What’s the saying?…the best camera for taking a great picture is the camera you have with you? Well, the same is true of video.
I’ll wager 98% of the people reading these words right now have a camera/video camera within their reach: the smartphone.
For years, I’ve been beating the drum about the use of video in today’s digital world and for your VO marketing. Every metric you read about successful social media these days stresses the use of video in:
- being noticed
- marketing your business
- telling better stories
- meeting expectations of your audience
- explaining you and your work
For a business that has the saying “…I have a face for radio…” in the community consciousness, I understand the reluctance of voice-actors to be on video. Heck, I have a hard time overcoming objections from voice actors about including a headshot on their website!
I’ve been on TV for more than 35 years, and even *I* have had a hard time getting going with a 2015 (!) New Year’s Resolution written in blood on my forehead: VIDEO VIDEO VIDEO!
But I came across a sage bit of advice from social media guru Gary Vaynerchuk the other day that not only made total sense, but also appealed to the journalist in me. With video vignettes don’t feel you have to entertain, just document (report) what you see. (paraphrased)
Case in point: Sunday, I took my truck through the car wash, and decided to try Instagram’s new “live” video feature. As soon as you go live, Instagram reports that event to the folks who are following you. Here I am sitting in my truck, with nothing but suds, brushes, and lots of water to shoot, and within a few seconds, I had five people watching, and a couple of them were commenting. I’d show it to you here, but Instagram’s policy for “live” videos is that they get erased immediately (a la SnapChat). FaceBook LiveStream videos stay on your page.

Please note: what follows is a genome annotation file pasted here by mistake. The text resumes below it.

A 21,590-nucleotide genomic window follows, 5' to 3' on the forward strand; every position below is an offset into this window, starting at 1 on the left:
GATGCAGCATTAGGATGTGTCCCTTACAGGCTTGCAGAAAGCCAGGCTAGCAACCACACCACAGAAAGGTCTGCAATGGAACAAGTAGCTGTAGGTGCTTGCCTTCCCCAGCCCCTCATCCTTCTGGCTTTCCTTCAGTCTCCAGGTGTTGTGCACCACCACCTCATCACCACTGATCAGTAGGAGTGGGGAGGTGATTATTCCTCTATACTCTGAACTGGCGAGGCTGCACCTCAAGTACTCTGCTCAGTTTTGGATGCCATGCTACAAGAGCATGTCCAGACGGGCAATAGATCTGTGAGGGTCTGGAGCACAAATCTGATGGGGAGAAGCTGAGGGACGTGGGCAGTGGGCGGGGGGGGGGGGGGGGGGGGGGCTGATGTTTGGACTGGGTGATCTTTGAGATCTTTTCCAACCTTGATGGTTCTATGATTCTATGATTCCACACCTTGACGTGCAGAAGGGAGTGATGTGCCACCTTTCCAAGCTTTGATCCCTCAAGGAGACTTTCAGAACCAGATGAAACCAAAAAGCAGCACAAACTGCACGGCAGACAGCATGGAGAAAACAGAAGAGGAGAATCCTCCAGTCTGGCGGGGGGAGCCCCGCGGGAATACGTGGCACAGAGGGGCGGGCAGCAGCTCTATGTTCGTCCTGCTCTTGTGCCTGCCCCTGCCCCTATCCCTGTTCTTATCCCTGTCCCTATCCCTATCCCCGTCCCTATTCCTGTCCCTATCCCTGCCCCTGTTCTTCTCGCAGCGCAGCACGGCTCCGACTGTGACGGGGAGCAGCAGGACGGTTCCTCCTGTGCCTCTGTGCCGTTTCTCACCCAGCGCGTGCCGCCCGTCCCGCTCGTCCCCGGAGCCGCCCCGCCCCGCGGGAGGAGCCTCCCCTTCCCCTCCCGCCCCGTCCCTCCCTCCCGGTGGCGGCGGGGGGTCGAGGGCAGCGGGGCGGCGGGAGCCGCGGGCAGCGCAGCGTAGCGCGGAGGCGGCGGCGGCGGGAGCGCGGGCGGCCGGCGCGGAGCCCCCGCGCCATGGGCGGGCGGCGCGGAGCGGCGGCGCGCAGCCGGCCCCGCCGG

Video cameras, devices, editing, lenses, etc. are ALL getting less and less expensive. Your video does not have to be worthy of ESPN. Just think how many videos on social media (esp. YouTube), that you watch (without even thinking about it), that are grainy, low-light, off-center, shaky, and the audio is bad.
People will watch.
To prove my point, see the following video. It has no selling point…is done in one take, off the cuff, with so-so lighting, hand-held, using a smartphone, and with me in my PJ’s (not to mention my holiday weight)…and I’m guessing dollars to donuts, you’ll watch the whole thing through from start to finish.
See? Not too tough. Just think what a person could do who planned/rehearsed/composed-the-shot/had a REAL message/shared it in the right places?
The best video camera is the one you have with you. Jump into this medium – and stop making excuses. Use it to your advantage. Don’t be afraid to share YOU. After all, YOU is what your client is getting. Would it be awful for them to know you/trust you more?